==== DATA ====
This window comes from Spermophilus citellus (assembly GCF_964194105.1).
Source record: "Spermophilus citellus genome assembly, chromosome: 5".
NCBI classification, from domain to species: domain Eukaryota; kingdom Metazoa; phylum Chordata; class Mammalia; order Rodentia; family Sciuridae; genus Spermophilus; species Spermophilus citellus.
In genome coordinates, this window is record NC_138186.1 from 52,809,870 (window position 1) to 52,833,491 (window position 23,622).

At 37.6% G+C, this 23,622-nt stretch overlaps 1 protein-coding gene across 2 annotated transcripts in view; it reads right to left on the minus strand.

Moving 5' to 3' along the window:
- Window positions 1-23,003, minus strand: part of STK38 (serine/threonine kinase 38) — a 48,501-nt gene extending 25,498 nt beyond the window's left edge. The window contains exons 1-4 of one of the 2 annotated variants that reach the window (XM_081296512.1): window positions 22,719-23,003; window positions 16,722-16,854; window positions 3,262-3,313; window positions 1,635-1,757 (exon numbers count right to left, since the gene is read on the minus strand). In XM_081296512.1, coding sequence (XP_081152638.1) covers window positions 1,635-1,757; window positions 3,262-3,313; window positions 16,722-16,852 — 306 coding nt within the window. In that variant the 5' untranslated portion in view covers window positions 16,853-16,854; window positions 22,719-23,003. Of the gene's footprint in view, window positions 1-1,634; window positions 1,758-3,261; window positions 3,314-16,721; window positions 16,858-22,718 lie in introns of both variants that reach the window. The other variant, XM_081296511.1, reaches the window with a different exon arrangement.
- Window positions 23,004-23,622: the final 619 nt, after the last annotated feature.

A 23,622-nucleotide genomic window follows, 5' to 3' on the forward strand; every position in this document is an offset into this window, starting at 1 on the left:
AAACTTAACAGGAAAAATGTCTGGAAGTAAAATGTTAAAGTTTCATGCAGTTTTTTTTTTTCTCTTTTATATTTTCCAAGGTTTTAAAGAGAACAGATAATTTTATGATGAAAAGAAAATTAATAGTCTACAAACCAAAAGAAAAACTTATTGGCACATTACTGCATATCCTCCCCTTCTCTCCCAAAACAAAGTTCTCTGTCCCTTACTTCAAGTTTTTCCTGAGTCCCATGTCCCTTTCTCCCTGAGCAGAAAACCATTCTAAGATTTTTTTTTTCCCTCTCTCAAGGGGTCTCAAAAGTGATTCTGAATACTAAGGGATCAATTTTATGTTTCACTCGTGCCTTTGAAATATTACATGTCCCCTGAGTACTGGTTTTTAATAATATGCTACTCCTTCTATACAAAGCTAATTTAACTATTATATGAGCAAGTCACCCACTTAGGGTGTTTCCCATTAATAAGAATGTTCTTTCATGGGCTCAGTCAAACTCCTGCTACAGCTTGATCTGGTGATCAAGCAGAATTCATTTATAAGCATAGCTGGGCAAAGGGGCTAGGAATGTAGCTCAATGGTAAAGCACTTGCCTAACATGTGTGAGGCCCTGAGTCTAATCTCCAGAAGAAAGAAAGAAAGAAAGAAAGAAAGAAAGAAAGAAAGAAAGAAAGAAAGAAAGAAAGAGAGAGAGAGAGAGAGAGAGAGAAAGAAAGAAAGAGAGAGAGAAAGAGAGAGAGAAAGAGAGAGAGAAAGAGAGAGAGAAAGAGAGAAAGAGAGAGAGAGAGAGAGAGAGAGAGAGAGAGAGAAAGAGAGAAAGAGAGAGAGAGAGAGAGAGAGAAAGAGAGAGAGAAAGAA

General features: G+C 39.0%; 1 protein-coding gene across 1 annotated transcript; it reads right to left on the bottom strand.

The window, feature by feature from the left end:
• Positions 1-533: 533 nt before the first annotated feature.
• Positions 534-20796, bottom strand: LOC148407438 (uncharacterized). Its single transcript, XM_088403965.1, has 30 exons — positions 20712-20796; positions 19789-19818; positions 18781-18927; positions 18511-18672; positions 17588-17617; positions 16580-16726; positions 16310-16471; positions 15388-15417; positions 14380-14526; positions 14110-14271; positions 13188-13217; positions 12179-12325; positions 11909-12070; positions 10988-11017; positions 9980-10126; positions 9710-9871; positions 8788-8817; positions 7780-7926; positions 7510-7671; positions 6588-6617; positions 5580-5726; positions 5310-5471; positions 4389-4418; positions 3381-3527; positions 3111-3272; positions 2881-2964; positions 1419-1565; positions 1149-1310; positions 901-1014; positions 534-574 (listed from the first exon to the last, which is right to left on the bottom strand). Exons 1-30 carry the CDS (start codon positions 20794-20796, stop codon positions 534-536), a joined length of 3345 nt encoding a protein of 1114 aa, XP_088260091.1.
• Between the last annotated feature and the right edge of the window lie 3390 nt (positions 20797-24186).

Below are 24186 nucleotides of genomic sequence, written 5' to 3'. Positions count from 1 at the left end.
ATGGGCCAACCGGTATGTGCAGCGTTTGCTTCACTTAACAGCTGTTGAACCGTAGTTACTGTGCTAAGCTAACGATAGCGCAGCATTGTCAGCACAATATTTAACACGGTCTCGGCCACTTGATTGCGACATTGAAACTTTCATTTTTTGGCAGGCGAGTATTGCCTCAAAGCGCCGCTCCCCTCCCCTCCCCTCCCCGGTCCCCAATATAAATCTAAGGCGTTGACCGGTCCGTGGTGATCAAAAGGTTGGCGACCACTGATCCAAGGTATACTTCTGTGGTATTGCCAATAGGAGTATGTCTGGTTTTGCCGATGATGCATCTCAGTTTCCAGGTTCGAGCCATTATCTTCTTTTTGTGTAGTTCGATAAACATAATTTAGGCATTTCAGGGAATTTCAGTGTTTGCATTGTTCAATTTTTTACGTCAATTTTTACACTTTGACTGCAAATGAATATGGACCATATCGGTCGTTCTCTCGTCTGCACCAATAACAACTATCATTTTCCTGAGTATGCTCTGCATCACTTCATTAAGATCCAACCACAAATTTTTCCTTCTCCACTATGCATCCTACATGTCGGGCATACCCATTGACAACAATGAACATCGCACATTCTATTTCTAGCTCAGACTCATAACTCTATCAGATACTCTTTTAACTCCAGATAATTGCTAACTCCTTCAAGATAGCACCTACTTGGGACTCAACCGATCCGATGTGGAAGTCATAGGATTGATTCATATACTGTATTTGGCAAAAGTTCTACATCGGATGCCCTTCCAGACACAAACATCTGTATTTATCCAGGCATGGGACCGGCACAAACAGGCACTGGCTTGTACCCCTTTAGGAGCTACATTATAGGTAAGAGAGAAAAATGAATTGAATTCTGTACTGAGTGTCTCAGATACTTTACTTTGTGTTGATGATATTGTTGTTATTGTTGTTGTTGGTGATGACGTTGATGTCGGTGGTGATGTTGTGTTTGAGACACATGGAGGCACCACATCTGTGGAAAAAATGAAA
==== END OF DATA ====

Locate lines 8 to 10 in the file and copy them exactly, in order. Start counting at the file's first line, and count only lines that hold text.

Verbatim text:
- Window positions 23,004-23,622: the final 619 nt, after the last annotated feature.

A 23,622-nucleotide genomic window follows, 5' to 3' on the forward strand; every position in this document is an offset into this window, starting at 1 on the left:
AAACTTAACAGGAAAAATGTCTGGAAGTAAAATGTTAAAGTTTCATGCAGTTTTTTTTTTTCTCTTTTATATTTTCCAAGGTTTTAAAGAGAACAGATAATTTTATGATGAAAAGAAAATTAATAGTCTACAAACCAAAAGAAAAACTTATTGGCACATTACTGCATATCCTCCCCTTCTCTCCCAAAACAAAGTTCTCTGTCCCTTACTTCAAGTTTTTCCTGAGTCCCATGTCCCTTTCTCCCTGAGCAGAAAACCATTCTAAGATTTTTTTTTTCCCTCTCTCAAGGGGTCTCAAAAGTGATTCTGAATACTAAGGGATCAATTTTATGTTTCACTCGTGCCTTTGAAATATTACATGTCCCCTGAGTACTGGTTTTTAATAATATGCTACTCCTTCTATACAAAGCTAATTTAACTATTATATGAGCAAGTCACCCACTTAGGGTGTTTCCCATTAATAAGAATGTTCTTTCATGGGCTCAGTCAAACTCCTGCTACAGCTTGATCTGGTGATCAAGCAGAATTCATTTATAAGCATAGCTGGGCAAAGGGGCTAGGAATGTAGCTCAATGGTAAAGCACTTGCCTAACATGTGTGAGGCCCTGAGTCTAATCTCCAGAAGAAAGAAAGAAAGAAAGAAAGAAAGAAAGAAAGAAAGAAAGAAAGAAAGAAAGAAAGAGAGAGAGAGAGAGAGAGAGAGAAAGAAAGAAAGAGAGAGAGAAAGAGAGAGAGAAAGAGAGAGAGAAAGAGAGAGAGAAAGAGAGAAAGAGAGAGAGAGAGAGAGAGAGAGAGAGAGAGAGAAAGAGAGAAAGAGAGAGAGAGAGAGAGAGAGAAAGAGAGAGAGAAAGAA